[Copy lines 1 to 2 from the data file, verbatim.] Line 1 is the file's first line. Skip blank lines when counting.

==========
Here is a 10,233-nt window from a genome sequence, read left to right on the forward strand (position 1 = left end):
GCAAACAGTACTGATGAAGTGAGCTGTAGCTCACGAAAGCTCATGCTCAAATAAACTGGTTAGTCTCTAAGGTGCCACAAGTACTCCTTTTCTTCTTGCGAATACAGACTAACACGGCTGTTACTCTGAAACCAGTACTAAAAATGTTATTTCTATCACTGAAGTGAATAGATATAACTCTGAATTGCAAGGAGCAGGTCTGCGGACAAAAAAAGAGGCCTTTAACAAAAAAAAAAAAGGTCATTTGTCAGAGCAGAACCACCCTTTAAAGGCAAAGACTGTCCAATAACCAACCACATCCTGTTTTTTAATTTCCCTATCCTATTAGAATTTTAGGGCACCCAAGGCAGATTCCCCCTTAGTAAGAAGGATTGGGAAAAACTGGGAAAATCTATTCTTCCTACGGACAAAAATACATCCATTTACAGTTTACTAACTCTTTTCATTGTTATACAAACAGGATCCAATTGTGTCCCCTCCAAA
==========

Here is a 10,233-nt window from a genome sequence, read left to right on the forward strand (position 1 = left end):
GCAAACAGTACTGATGAAGTGAGCTGTAGCTCACGAAAGCTCATGCTCAAATAAACTGGTTAGTCTCTAAGGTGCCACAAGTACTCCTTTTCTTCTTGCGAATACAGACTAACACGGCTGTTACTCTGAAACCAGTACTAAAAATGTTATTTCTATCACTGAAGTGAATAGATATAACTCTGAATTGCAAGGAGCAGGTCTGCGGACAAAAAAAGAGGCCTTTAACAAAAAAAAAAAAGGTCATTTGTCAGAGCAGAACCACCCTTTAAAGGCAAAGACTGTCCAATAACCAACCACATCCTGTTTTTTAATTTCCCTATCCTATTAGAATTTTAGGGCACCCAAGGCAGATTCCCCCTTAGTAAGAAGGATTGGGAAAAACTGGGAAAATCTATTCTTCCTACGGACAAAAATACATCCATTTACAGTTTACTAACTCTTTTCATTGTTATACAAACAGGATCCAATTGTGTCCCCTCCAAA